Standing in front of photos of 43 missing students in the Mexican state of Guerrero, activists and community members gathered across the street from the Consulate General of Mexico in Los Angeles on Wednesday chanting: "Vivos se los llevaron, vivos los queremos.”
“They were taken alive, we want them alive.”
Immigrant and human rights groups called on people to stand in solidarity with Mexico and the students who went missing in Iguala, Guerrero, on Sept. 26, and are presumed to likely be dead.
“This is a neighboring country where violence is being suffered daily,” said Odilia Romero, vice coordinator for the Binational Front of Indigenous Organizations. “Solidarity on this side of the border is important.”
The students from a rural school in Ayotzinapa were last seen being led away by police. Authorities have said they believe the students were taken by police and then turned over to a local drug gang – an order that allegedly came from Jose Luis Abarca, then-mayor of Iguala.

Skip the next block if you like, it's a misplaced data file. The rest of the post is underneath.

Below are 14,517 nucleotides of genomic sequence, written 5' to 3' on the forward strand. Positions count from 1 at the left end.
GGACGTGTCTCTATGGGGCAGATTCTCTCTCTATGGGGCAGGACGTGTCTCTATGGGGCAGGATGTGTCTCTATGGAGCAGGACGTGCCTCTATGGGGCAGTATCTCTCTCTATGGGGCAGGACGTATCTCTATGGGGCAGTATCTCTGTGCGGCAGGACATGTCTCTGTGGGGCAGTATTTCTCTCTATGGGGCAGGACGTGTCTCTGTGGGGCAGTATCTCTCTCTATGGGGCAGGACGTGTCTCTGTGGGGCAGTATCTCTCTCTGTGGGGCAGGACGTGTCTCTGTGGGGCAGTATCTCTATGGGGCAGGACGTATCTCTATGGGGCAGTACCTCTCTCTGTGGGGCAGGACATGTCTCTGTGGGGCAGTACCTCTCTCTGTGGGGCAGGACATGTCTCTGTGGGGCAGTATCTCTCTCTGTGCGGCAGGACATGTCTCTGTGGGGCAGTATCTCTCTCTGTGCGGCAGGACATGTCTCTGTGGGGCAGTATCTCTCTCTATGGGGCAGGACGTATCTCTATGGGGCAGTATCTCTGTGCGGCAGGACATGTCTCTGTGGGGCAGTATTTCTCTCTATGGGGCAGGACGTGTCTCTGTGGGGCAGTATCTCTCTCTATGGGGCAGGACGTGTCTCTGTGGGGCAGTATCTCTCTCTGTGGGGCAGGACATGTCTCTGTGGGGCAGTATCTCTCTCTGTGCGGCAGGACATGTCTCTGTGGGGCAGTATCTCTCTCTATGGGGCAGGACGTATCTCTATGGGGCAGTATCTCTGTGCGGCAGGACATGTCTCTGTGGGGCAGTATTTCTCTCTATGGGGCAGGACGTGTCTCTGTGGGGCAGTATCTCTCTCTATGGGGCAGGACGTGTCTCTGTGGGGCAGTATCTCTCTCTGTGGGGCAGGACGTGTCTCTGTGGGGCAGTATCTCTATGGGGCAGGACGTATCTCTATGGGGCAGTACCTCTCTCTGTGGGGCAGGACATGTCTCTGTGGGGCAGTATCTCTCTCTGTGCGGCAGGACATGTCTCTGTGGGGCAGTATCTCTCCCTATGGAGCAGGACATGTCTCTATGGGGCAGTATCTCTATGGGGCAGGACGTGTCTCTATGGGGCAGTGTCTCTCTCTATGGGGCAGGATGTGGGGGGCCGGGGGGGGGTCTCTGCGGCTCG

Two weeks ago, investigators recovered garbage bags with dozens of burned human bones, ashes and other remains they said they believe could belong to the missing students. The news was met with an eruption of protests in Mexico and throughout the U.S.
The press conference served as an invitation for a Thursday night rally and vigil being held at the consulate – on a day that marks the anniversary of the Mexican Revolution.
Nansi Cisneros, a Los Angeles resident, spoke about her brother’s deportation to Guadalajara, Jalisco, Mexico, in 2013. Last seen being detained by men in police uniforms in Mexico, he hasn’t been heard from, Cisneros said.
“My story is a lot of stories. It’s their stories,” she said, gesturing to the photos of the missing students. “It’s a lot of families in the same situation.”
José Luis Ávila Baez, whose wife is being held as a political prisoner in Mexico, asked residents to come together and demand justice.
Organization members who joined Cisneros and Baez also called for candlelight vigils in front of Mexican consulates around the world in solidarity with the estimated 120,000 victims killed and 20,000 who have disappeared during the government’s war on drug cartels.
“There’s thousands of people who’ve suffered disappearances and kidnappings in Mexico. It’s a lot of people and a lot of pain,” said Ruben Tapia, a community journalist who is helping organizers.
“Things can’t continue this way.”